Investing basics: what is an ETF?
Exchange-traded funds are a simple and cost-effective way of investing in a wide range of asset classes, with both passive and active forms increasingly popular with investors.
Exchange-traded funds are a simple, low-cost way to invest. Instead of going all in on a single stock, ETFs let you buy a basket of stocks (or other assets) that track the performance of a market index.
ETFs are similar to traditional unlisted managed funds in that provide easy access to a range of asset classes including bonds, gold, and infrastructure. But unlike traditional funds, ETFs trade just like a stock on the exchange so you can purchase one with an online stockbroker like CommSec.
ETFs are commonly used get returns similar to a specific market index. For example, you could invest in an ETF that mimic its movements of the S&P/ASX 200.
Let's look under the hood a popular ETF—Vanguard Australian Shares Index ETF (ASX: VAS)—to see this in action.
VAS track the returns of the 300 largest listed Australian companies by market capitalisation—known as the ASX 300.
Today, the top 10 holdings of VAS comprise around 44 per cent of the ETF's net assets. The largest holding in the ETF is Commonwealth Bank of Australia (ASX: CBA), comprising 7.75 per cent of the portfolio. Altura Mining Ltd (ASX: AJM) is the ETF's smallest stock holding, with a 0.00108 per cent share of the total holding. When you buy this ETF, as a unit holder in the fund you are indirectly investing in the 300+ companies it holds.
Vanguard Australian Shares Index ETF | Portfolio holdings
Holdings as at 30 September 2019 Data source: Vanguard Investments
Vanguard charges management fees of 0.10 per cent annually for VAS, making it one of the cheapest broad market ETFs.
Most ETFs are passively managed. Managers who oversee passive ETFs will take a hands-off approach, simply ensuring that their ETFs replicate their designated indices. A manager will not intervene if an index takes a turn for the worse. In other words, the manager is being passive.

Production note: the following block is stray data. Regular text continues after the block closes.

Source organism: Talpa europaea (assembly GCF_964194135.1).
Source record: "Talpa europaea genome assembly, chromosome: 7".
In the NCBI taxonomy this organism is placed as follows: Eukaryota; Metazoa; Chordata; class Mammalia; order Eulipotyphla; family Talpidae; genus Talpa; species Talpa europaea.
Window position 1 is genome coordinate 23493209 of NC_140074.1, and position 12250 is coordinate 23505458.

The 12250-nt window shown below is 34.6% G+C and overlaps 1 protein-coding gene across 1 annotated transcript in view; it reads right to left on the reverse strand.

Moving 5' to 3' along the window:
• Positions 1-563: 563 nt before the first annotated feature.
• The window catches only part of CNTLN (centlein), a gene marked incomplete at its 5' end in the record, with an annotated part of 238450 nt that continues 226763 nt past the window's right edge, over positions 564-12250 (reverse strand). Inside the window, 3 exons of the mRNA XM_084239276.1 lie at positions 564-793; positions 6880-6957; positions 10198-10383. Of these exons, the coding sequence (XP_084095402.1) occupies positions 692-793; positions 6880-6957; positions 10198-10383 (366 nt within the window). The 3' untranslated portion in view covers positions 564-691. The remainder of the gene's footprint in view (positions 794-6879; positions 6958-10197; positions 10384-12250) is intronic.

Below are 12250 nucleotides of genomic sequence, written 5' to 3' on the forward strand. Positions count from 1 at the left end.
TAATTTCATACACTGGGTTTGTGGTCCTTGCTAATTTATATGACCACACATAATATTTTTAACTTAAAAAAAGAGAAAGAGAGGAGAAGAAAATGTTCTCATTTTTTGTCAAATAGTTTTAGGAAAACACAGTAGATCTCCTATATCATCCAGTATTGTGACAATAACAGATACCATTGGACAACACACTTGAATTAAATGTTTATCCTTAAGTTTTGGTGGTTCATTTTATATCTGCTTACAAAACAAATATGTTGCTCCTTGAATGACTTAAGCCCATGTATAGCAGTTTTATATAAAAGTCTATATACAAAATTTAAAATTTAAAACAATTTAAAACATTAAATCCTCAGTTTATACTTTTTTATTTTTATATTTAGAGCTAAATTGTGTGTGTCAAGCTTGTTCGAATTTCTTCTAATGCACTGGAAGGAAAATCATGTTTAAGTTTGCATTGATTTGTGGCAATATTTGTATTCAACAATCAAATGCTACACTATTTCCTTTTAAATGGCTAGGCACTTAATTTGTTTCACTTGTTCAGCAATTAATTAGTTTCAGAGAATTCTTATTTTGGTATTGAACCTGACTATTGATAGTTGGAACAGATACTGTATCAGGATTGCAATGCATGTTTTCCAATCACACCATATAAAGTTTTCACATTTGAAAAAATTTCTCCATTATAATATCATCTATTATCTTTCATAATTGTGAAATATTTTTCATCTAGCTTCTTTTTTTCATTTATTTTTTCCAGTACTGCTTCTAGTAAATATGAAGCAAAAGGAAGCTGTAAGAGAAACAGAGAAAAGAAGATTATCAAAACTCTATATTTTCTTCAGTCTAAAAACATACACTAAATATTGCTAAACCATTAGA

State Street's SPDR S&P/ASX 200 Fund (ASX: STW) was the first Australian ETF launched on the ASX back in 2001. Since then, the Australian ETF market has swollen to over $50 billion in funds under management.
Today, there is a wide variety of passive ETFs in the Australian market. There are those which track segments of the local sharemarket like VAS. Then there are others that track global—developed and emerging—markets, such as the S&P500 Index. Newer ETFs now provide exposure to a single commodity or a basket of commodities.
A handful of active ETFs have now become available to investors—including the first such product from Morningstar Investment Management. The Morningstar International Shares Active ETF (ASX: MSTR) listed on the ASX just this week.
Active ETFs are run by a manager or a management team that attempts to outperform their designated index. But outperformance is not guaranteed; sometimes an ETF can do better than its index, but sometimes it can do worse.
The share price for an ETF is based on the net asset value (or NAV) of the underlying stocks the ETF tracks. An ETF typically trades at prices that match this NAV closely. However, ETFs may trade at prices above or below their NAV, as ETFs are subject to supply and demand. These price deviations should, however, be relatively short-lived, as they create arbitrage opportunities which may be exploited by other market participants.
Over coming weeks, we’ll be tackling the issues that matter most to ETF investors. We’ll cover more of the basics—including how ETFs and other types of funds differ, the pros and cons of ETFs and how to buy one via the exchange, or through a micro-investing app.
We’ll also share our highest-rated ETFs across a variety of categories, share our tips for trading ETFs and show investors of all life stages how to assemble portfolios of ETFs to reach their goals.
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